Tip #8: When using a fastener to secure a flat roof build-up to a metal deck, ensure that the fastener penetrates the underside of the deck by 15mm.


Because most fasteners have a drillpoint and lead-in threads.  The threads are the part of the fastener that actually hold it in place – so if the fastener is not drilled in far enough, the threads won’t be gripping the deck properly. Conversely, overdrive the fastener, and you’ll probably run the risk of stripping the thread, which could result in losing your roof!

Using the 15mm rule ensures that the fastener has good pull out resistance. Which you’ll want, because no one wants an insecure roof.

Tip #9: Only fix to the crowns of a metal deck

You might well think it’s a great idea to get a fastener that is long enough to fix into the crown or the trough of the metal deck. But although it might seem like the easy option, it’s not actually good practice.

Put simply – a fastener has a head, a smooth section called a ‘thread free’ section, and then the screw part with the threads on it that hold it in place.Getting one length of fastener that is long enough for the troughs as well as the crowns ultimately means that the fastener won’t be secured properly.  This is because you will need to drive the fastener further through the deck more than is necessary, resulting in a decreased pull-out and back-out resistance.

Ultimately, if you hit the trough, it will be unsupported by the insulation.  This makes it easier to overdrive the fastener, resulting in stripping and deformation of the deck. In simple terms, your roof will be wobbly and insecure. So just get one type of fastener that is suitable for fixing into the crowns and you can avoid the wobbly roof problem.


Tip #10: If your structural deck is plywood, it must be a minimum of 18mm thick.

Industry best practice strikes again!

If your structural deck is plywood or OSB then it needs to be thicker than the metal deck – and 18mm is the recommended thickness.

Remember that chipboard is not an approved material as it isn’t strong enough for roofing.



What’s your best tip for repairing or building a single ply roof?

Construction Firms Expect Labor Shortages to Worsen Over the Next Year

You’d have to be living on the moon not to know that hourly construction workers are getting scarcer. But the magnitude of this labor shortage is writ large in a recent survey, released this week by Autodesk and the Associated General Contractors of America (AGC), which found that 80% of 1,935 respondents in 23 states report having a hard time filling hourly craft positions.

More concerning are the findings that nearly three-quarters of the construction firms polled don’t expect shortages to abate over the next year, and could, in fact, get worse. And the training and skill level of the labor that is available are deemed “poor” by 45% of those polled.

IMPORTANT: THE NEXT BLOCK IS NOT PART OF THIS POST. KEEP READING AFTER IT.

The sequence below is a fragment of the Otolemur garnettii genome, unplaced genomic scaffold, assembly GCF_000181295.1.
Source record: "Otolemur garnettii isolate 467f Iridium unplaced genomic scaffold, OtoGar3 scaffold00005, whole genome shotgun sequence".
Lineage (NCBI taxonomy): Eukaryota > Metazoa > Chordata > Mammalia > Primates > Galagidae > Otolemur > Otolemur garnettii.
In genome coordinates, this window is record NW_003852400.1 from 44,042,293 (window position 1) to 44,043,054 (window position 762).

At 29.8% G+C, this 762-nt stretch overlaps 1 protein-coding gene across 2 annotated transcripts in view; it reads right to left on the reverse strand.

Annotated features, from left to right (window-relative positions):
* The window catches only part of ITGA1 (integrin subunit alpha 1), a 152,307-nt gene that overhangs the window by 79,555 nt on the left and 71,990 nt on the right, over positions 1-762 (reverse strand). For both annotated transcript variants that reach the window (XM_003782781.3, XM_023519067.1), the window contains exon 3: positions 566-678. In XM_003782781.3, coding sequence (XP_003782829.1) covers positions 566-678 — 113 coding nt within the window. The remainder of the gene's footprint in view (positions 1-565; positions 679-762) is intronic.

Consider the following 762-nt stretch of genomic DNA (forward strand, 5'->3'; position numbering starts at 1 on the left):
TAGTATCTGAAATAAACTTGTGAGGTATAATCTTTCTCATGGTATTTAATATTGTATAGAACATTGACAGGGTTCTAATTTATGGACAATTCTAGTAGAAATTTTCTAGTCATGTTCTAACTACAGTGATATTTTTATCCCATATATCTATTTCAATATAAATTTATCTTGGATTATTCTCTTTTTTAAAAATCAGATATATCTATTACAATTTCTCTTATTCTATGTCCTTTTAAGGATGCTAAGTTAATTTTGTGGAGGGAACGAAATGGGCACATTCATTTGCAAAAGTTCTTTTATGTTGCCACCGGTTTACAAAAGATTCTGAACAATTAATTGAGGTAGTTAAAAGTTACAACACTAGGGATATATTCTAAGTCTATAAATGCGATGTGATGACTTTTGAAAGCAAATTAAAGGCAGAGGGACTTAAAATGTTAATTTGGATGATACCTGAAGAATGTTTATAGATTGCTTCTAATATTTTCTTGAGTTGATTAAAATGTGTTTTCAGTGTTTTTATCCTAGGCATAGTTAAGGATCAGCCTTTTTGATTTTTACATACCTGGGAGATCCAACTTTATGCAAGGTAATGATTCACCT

It remains to be seen whether and how soon the industry can dig itself out of this hole. To attract workers, two-thirds of the survey’s respondents say they’ve boosted base pay rates, and 29% are offering incentives and bonuses. A longer-term play finds nearly half of the firms polled—46%—having launched or expanded their training programs. Half of the respondents also say their companies are involved in career-building programs.


Labor shortage problems are hitting construction firms of all sizes, and are having a deleterious effect on companies’ abilities to expand their businesses. Image: AGC-Autodesk

The labor shortage is shoving a perennially tech-phobic construction industry into the 21st Century. One-quarter of respondents are using tools like drones, 3D printers, and robots. Another 23% are relying on lean construction techniques, BIM, and prefabrication.

The disruption being caused by labor shortages is also manifesting itself in costlier projects that take longer to complete. Forty-four percent of the firms polled are increasing their construction prices, and 29% are factoring longer lead times into their bids.

“Workforce shortages remain one of the most significant threats to the construction industry,” said Stephen E. Sandherr, AGC’s chief executive officer. “However, construction labor shortages are a challenge that can be fixed, and this association will continue to do everything in its power to make sure that happens.”




Over the past two years, AGC has secured $145 million in federal funding for career and technical education programs. It is urging the federal government to increase that funding, and to allow construction students to qualify for federal Pell Grants, which would make it easier for firms to establish apprenticeship programs.

More quixotic—given the Trump Administration’s virulent anti-immigration stance—is AGC’s call for the government to let more immigrants into the U.S. to work construction.